often considered to be one of the most distinctive achievements of European
culture. What is the relationship between the identity of Europe and
science's historical development? What, if any, cultural impact does the
history of science have on the self-consciousness of Europe? How does the
history of science relate to other constituent historical narratives such
as the history of Christianity and humanism or the history of various roads
to democracy?

The history of science can be seen as a contributor to the homogenization
of European culture. The proclaimed universalism of science transcends the
national context and brings national cultures closer to each other. Still,
national identity often reappears in so-called national styles, which
provide an opportunity for historians to disentangle the closely knit
picture of European culture. A (rhetorical) analysis of science and the
accounts of its historical development could broaden our views on the role
of science in the (dis)uniting of Europe.

Topics may include:

* The comparative analysis of the meaning of 'Europe' for different
  European countries 

* Historical reflection on and contextual analysis of national and
  international oriented histories of science and their relationship
  to a broader European perspective

* The problematic issue of national styles

Call for papers

Scholars wanting to present a 20 minute paper at this conference are
invited to submit a one-page proposal to the program committee before 1 May
2004. The final programme will be announced in July 2004.

The language of the conference is English.

Practical information

The conference opens on Thursday evening November 4, at 7.00 pm with a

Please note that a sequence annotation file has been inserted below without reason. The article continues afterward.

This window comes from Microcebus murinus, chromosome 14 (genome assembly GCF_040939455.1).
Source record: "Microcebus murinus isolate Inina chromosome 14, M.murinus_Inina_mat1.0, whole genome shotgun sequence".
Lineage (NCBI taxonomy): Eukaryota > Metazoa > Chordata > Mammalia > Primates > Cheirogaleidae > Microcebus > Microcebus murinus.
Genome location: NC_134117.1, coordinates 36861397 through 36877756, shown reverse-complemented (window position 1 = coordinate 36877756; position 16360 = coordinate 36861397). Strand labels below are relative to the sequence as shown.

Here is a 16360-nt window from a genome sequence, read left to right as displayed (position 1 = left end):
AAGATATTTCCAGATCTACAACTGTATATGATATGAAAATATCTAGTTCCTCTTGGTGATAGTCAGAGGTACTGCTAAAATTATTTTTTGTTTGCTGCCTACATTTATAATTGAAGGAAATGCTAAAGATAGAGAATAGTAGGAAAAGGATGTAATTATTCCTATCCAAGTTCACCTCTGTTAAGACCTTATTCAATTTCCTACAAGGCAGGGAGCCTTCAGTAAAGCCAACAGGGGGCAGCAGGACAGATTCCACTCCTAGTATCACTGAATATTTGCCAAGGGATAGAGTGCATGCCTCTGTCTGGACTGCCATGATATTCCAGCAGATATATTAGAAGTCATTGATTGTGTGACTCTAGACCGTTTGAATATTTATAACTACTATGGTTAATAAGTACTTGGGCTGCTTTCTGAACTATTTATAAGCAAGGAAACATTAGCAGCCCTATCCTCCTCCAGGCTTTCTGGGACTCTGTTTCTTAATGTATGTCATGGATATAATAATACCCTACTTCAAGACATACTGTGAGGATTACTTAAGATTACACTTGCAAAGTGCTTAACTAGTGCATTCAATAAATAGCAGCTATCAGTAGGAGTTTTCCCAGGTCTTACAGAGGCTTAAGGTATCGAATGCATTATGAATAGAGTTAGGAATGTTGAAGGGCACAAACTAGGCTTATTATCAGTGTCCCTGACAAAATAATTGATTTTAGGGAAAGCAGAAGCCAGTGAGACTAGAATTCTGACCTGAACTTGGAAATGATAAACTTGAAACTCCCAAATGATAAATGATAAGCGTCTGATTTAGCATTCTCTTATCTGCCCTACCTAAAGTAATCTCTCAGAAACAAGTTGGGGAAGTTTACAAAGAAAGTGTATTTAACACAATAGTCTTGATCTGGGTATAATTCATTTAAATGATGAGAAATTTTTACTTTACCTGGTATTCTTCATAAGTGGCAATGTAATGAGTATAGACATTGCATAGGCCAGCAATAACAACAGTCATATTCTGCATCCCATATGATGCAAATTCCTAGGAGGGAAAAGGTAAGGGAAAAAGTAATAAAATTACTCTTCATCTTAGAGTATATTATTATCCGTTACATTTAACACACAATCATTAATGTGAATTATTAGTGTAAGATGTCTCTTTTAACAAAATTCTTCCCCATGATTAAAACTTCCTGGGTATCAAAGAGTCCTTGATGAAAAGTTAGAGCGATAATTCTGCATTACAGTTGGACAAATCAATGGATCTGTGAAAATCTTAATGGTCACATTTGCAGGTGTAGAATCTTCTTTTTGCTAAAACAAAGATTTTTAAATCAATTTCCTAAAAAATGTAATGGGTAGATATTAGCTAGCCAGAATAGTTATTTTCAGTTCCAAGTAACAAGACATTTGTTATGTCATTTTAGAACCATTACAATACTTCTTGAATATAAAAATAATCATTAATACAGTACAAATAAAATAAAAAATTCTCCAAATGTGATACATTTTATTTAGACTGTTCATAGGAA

public lecture, open to the general public, followed by a Get Together
Party. The conference finishes on Saturday around 5.30 pm.

On Saturday morning the General Assembly of the European Society for the
History of Science will hold its bi-annual meeting.

Updated information on the conference can be obtained on www.gewina.nl

Conference fee and registration

The conference fee is EUR 120.00, and includes coffee/tea and catered
lunches on Friday and Saturday. On Friday night a conference dinner will be
organized. This dinner is not included in the conference fee and costs
EUR 55.00.

Registration for the conference and the reservation of hotel accommodation
for the participants is handled by the Maastricht University Conference and
Events Office. Please refer to the Registration section on www.gewina.nl
for details.

Program Committee

Prof. Dr. E. Houwaart, chair (Amsterdam), Prof. Dr. J. Browne (London),
Prof. Dr. C. Debru (Paris), Prof. Dr. R. Fox (Oxford),
Prof. Dr. K. Gavroglu (Athens), Prof. Dr. Phil. H. Kragh (Aarhus),
Prof. Dr. A. Labisch (Duesseldorf), Dr. G. Somsen (Maastricht),
Dr. I. Stamhuis (Amsterdam), Dr. B. van Tiggelen (Louvain-la-neuve),
Prof. Dr. G. Vanpaemel(Leuven/Nijmegen), and Dr. J. Wachelder (Maastricht). 

All e-mail correspondence should be addressed to congress@gewina.nl

Further information can also be obtained from Dr. R. Knoeff, Universiteit
Maastricht, Faculty of Culture and Arts, P.O. Box 616, 6200 MD Maastricht,
The Netherlands. Tel. 0031 43 3883314, Fax +31 43 3884816.

[Source: Christoph Meinel to Mailing List "Wissenschaftsgeschichte in
Deutschland", 24 March 2004.]

Item 6                                            ENHA No. 58, June 6, 2004

Further Conferences in 2004

(From: "Elektronische Mitteilungen zur Astronomiegeschichte" Nr. 72,
5. Juni 2004, Item 6.)

June 4-6, 2004, Preston, Lancashire, England
Jeremiah Horrocks and transits ancient and modern
Student and amateur astronomy weekend conference at Alston Hall College
and Alston Observatory, Alston, Longridge, Preston
Contacts: Gordon Bromage, UCLan, Fax 01772 892996, e-mail

July 15-17, 2004, Kiev, Ukraine
Astronomy in Ukraine - Past, Present and Future
Contacts: Main Astronomical Observatory of the National
Academy of Sciences of Ukraine,
27 Akademika Zabolotnoho St., 03680 Kiev, Ukraine,
E-mail: mao-2004@mao.kiev.ua, 
Phone: 380 (44) 266-31-10, Fax: 380 (44) 266-21-47  



For directly sending us information we thank Peter Brosche, Kwan Yu Chen
and Gudrun Wolfschmidt.



Electronic Newsletter for the History of Astronomy (ENHA)

Published by the Working Group for the History of Astronomy in the
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W. Duerbeck